Indonesia has been a key customer for the Super Puma; state-owned aircraft manufacturer PT Dirgantara Indonesia (PT DI) secured a license to produce the type. While the company was initially involved in the assembly and finishing of Super Pumas delivered from Europe, PT DI has expanded the range of its manufacturing involvement in the type over time, while also expanding its collaboration with Eurocopter. In 1989, the Indonesian Air Force placed an order for 16 Super Pumas as a replacement for the aging Sikorsky S-58T fleet, but amid continued funding shortfalls, only seven units had been delivered by 2008, the operations of which were reportedly hampered by a lack of spare parts. The Indonesian government had also ordered 16 Super Pumas for purposes such as VIP transport, seven of which had been delivered by 2008. Production of these rotorcraft has been performed locally by PT DI.
A key export customer was Switzerland, having originally purchased 15 AS 332M1 Super Pumas, locally designated TH89, for the Swiss Air Force. These were subsequently joined by 11 AS 532UL Cougars, designated TH98, while the TH06 programme was launched in 2006 to the retrofit the earlier Super Puma fleet with new avionics that either equaled or exceeded the capabilities of the newer Cougar fleet by RUAG. The Swiss Air Force has typically deployed the type for intelligence, surveillance, target acquisition, and reconnaissance and search-and-rescue (SAR) missions. Swiss Super Pumas have occasionally been deployed outside the country, usually to provide humanitarian aid, such as a deployment to Greece where they engaged in aerial firefighting during August 2021.
During 1988, Sweden arranged to procure a fleet of 12 Super Pumas; they were primarily operated domestically, although some were deployed overseas occasionally, such as to provide medical evacuation services to coalition forces engaged in the War in Afghanistan. In October 2015, the Swedish Air Force retired its last Super Puma, replacing it with newer rotorcraft such as the NHIndustries NH90 and Sikorsky UH-60M Black Hawk. Six of these retired Super Pumas were sold on and refurbished for further service with other operators.
During 1990, Nigeria made a deal with Aerospatiale to exchange several of their Pumas for larger Super Pumas. In November 2009, an additional five used Super Pumas were acquired from France for peacekeeping and surveillance operations in the Niger Delta. In 2015, it was reported that a number of weaponised Super Pumas had been procured by the Nigerian Air Force for anti-insurgency operations against Boko Haram. During 2000, a pair of Nigerian Super Pumas were deployed to in Cross River State to improve area surveillance and increase available firepower in response to insecurity in the vicinity of the Bakassi axis.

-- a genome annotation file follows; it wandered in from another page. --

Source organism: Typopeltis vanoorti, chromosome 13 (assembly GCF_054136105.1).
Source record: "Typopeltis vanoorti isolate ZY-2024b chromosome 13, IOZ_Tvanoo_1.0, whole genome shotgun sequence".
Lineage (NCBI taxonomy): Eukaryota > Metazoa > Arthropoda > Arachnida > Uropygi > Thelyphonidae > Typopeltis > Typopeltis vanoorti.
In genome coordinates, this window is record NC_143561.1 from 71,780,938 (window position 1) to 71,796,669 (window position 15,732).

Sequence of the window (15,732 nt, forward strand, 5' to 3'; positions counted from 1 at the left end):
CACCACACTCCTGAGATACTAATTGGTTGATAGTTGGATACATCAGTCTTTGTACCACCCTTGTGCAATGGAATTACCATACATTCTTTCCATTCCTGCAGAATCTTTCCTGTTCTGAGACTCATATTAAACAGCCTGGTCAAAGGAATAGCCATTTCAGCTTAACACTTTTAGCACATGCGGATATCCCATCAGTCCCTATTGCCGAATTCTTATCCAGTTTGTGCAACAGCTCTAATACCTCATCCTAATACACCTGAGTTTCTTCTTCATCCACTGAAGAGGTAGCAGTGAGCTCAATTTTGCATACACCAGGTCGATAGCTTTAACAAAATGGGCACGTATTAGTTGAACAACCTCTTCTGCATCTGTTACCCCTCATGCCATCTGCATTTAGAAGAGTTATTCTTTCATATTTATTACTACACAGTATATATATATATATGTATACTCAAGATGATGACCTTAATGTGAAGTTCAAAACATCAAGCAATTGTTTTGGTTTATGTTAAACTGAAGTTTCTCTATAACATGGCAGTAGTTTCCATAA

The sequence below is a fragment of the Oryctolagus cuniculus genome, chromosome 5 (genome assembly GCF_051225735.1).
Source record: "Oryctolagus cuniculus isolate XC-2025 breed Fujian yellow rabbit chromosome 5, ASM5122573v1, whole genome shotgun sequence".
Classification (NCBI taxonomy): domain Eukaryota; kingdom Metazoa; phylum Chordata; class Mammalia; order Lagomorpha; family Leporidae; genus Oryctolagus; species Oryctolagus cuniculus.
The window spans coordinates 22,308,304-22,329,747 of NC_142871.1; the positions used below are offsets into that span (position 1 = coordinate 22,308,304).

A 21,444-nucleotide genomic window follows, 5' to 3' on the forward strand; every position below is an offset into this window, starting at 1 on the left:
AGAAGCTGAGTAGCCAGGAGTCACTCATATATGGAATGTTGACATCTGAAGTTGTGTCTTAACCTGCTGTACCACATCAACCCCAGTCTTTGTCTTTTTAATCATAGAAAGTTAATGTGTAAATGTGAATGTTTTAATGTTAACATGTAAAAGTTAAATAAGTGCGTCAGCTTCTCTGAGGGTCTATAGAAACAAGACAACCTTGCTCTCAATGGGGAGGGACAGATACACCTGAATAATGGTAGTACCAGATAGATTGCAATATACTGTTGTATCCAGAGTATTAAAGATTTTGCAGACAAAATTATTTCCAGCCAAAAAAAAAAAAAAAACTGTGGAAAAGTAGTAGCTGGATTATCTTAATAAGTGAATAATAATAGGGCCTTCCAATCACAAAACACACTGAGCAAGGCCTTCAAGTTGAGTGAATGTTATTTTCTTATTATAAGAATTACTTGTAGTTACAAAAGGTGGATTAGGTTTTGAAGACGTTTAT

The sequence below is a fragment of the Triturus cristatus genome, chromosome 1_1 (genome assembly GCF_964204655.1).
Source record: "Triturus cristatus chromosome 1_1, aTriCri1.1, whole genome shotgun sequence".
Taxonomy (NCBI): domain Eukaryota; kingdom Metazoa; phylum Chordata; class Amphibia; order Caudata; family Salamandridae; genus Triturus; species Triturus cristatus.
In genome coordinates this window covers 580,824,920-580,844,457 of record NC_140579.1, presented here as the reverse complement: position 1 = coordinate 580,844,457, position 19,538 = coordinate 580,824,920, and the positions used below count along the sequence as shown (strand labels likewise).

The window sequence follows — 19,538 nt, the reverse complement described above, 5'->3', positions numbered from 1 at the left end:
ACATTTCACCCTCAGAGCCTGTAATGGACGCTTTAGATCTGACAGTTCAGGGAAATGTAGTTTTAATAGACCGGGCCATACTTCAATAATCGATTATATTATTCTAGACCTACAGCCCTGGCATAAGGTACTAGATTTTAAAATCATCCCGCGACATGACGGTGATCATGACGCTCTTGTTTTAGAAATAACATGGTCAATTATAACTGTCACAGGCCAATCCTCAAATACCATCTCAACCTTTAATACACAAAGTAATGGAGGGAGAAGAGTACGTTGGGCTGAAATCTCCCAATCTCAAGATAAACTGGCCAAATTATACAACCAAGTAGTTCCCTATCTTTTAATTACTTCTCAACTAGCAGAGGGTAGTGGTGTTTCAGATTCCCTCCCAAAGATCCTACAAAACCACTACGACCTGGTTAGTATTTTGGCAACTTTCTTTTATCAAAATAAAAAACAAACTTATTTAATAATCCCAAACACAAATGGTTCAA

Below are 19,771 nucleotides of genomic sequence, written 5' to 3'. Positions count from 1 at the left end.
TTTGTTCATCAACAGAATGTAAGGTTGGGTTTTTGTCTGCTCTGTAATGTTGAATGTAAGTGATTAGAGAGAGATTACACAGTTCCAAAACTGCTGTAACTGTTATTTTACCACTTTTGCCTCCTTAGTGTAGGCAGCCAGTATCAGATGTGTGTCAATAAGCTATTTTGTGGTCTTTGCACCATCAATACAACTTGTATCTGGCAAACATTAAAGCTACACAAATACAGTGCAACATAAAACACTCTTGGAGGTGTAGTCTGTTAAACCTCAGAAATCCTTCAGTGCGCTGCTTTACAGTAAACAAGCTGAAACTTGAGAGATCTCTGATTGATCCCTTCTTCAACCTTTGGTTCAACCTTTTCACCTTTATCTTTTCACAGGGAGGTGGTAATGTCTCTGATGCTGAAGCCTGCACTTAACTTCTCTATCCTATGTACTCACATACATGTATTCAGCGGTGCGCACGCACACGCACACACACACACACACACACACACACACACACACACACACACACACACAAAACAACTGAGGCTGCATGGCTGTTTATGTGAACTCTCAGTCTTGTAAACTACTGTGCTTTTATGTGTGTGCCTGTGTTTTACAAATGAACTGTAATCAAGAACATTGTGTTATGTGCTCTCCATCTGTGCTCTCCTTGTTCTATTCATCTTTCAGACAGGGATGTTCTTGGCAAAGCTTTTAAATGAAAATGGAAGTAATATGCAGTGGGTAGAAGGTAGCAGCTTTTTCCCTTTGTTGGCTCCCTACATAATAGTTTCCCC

In late 1990s, the Hellenic Air Force issued a request for acquiring more modern and capable SAR helicopters, in order to replace its ageing fleet of Agusta Bell AB-205 SAR helicopters, which were in use since 1975. The need for an all-weather, day and night, long range SAR helicopter for operations throughout the Athens FIR came up after the Imia/Kardak incident of 1996, and the growing tension between Greece and Turkey over territorial water disputes on the Aegean Sea. The Greek government signed a deal with Eurocopter for the purchase of an initial four AS-332 C1 Super Pumas in 1998. HAF acquired two more Super Pumas for air support operations of the Athens 2004 Olympic Games and six more helicopters followed up in the period 2007–2011 for the new CSAR role of the 384 SAR/CSAR Sq. All HAF Super Pumas are of the C1 version, which includes features such as a four-axis auto pilot, a NADIR type1000 navigation and mission management computer, FLIR turrets, an RBR1500B search radar, an engine anti-icing system, hydraulic and electrical hoists, a SPECTROLAB SX-16 searchlight, engine exhaust-gas deflectors, a Bertin loudspeaker, and six-stretcher interior configuration for MEDEVAC missions.